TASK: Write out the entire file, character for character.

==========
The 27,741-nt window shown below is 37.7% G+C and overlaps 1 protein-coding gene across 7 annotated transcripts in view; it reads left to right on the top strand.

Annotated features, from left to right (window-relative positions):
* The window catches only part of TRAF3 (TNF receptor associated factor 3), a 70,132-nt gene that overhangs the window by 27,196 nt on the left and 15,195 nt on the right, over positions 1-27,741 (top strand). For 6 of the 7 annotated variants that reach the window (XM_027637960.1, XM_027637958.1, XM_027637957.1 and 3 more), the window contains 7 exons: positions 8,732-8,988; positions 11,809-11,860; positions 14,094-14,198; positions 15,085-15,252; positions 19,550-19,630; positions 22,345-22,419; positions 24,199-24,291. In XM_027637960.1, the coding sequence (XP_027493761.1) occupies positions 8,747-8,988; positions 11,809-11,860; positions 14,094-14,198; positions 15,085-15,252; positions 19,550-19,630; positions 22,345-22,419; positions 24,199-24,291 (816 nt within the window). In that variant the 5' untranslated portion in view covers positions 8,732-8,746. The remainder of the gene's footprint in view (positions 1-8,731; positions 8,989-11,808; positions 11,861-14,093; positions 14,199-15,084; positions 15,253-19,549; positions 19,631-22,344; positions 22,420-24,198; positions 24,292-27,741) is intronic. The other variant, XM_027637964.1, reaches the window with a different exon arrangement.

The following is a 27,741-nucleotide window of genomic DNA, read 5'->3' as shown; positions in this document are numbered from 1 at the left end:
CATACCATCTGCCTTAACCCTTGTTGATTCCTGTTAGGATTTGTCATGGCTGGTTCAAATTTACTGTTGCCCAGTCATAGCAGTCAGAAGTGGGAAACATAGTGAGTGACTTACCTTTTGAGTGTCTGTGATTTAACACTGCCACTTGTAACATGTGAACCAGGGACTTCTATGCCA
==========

The 27,741-nt window shown below is 37.7% G+C and overlaps 1 protein-coding gene across 7 annotated transcripts in view; it reads left to right on the top strand.

Annotated features, from left to right (window-relative positions):
* The window catches only part of TRAF3 (TNF receptor associated factor 3), a 70,132-nt gene that overhangs the window by 27,196 nt on the left and 15,195 nt on the right, over positions 1-27,741 (top strand). For 6 of the 7 annotated variants that reach the window (XM_027637960.1, XM_027637958.1, XM_027637957.1 and 3 more), the window contains 7 exons: positions 8,732-8,988; positions 11,809-11,860; positions 14,094-14,198; positions 15,085-15,252; positions 19,550-19,630; positions 22,345-22,419; positions 24,199-24,291. In XM_027637960.1, the coding sequence (XP_027493761.1) occupies positions 8,747-8,988; positions 11,809-11,860; positions 14,094-14,198; positions 15,085-15,252; positions 19,550-19,630; positions 22,345-22,419; positions 24,199-24,291 (816 nt within the window). In that variant the 5' untranslated portion in view covers positions 8,732-8,746. The remainder of the gene's footprint in view (positions 1-8,731; positions 8,989-11,808; positions 11,861-14,093; positions 14,199-15,084; positions 15,253-19,549; positions 19,631-22,344; positions 22,420-24,198; positions 24,292-27,741) is intronic. The other variant, XM_027637964.1, reaches the window with a different exon arrangement.

The following is a 27,741-nucleotide window of genomic DNA, read 5'->3' as shown; positions in this document are numbered from 1 at the left end:
CATACCATCTGCCTTAACCCTTGTTGATTCCTGTTAGGATTTGTCATGGCTGGTTCAAATTTACTGTTGCCCAGTCATAGCAGTCAGAAGTGGGAAACATAGTGAGTGACTTACCTTTTGAGTGTCTGTGATTTAACACTGCCACTTGTAACATGTGAACCAGGGACTTCTATGCCA